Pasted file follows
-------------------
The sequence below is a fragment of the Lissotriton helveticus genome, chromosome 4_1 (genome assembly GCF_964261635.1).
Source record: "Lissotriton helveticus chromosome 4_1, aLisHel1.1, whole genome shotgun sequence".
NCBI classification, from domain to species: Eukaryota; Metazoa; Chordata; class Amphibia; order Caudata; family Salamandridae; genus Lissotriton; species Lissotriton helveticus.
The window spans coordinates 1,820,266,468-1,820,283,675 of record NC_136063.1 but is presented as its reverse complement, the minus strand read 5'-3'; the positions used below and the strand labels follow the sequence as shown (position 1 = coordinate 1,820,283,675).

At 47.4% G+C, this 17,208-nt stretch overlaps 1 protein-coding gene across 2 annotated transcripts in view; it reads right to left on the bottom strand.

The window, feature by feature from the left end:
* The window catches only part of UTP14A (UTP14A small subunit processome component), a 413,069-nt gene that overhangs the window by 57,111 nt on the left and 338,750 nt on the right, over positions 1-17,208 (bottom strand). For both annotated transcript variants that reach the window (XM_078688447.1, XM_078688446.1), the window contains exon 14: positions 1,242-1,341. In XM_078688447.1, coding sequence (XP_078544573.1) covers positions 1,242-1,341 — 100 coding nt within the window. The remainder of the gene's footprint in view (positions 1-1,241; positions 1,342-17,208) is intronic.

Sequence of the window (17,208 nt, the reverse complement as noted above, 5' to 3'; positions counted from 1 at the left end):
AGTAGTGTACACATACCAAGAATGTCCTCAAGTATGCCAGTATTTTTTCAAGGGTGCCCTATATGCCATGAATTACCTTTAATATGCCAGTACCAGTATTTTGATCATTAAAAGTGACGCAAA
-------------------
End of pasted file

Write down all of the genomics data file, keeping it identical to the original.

The sequence below is a fragment of the Lissotriton helveticus genome, chromosome 4_1 (genome assembly GCF_964261635.1).
Source record: "Lissotriton helveticus chromosome 4_1, aLisHel1.1, whole genome shotgun sequence".
NCBI classification, from domain to species: Eukaryota; Metazoa; Chordata; class Amphibia; order Caudata; family Salamandridae; genus Lissotriton; species Lissotriton helveticus.
The window spans coordinates 1,820,266,468-1,820,283,675 of record NC_136063.1 but is presented as its reverse complement, the minus strand read 5'-3'; the positions used below and the strand labels follow the sequence as shown (position 1 = coordinate 1,820,283,675).

At 47.4% G+C, this 17,208-nt stretch overlaps 1 protein-coding gene across 2 annotated transcripts in view; it reads right to left on the bottom strand.

The window, feature by feature from the left end:
* The window catches only part of UTP14A (UTP14A small subunit processome component), a 413,069-nt gene that overhangs the window by 57,111 nt on the left and 338,750 nt on the right, over positions 1-17,208 (bottom strand). For both annotated transcript variants that reach the window (XM_078688447.1, XM_078688446.1), the window contains exon 14: positions 1,242-1,341. In XM_078688447.1, coding sequence (XP_078544573.1) covers positions 1,242-1,341 — 100 coding nt within the window. The remainder of the gene's footprint in view (positions 1-1,241; positions 1,342-17,208) is intronic.

Sequence of the window (17,208 nt, the reverse complement as noted above, 5' to 3'; positions counted from 1 at the left end):
AGTAGTGTACACATACCAAGAATGTCCTCAAGTATGCCAGTATTTTTTCAAGGGTGCCCTATATGCCATGAATTACCTTTAATATGCCAGTACCAGTATTTTGATCATTAAAAGTGACGCAAA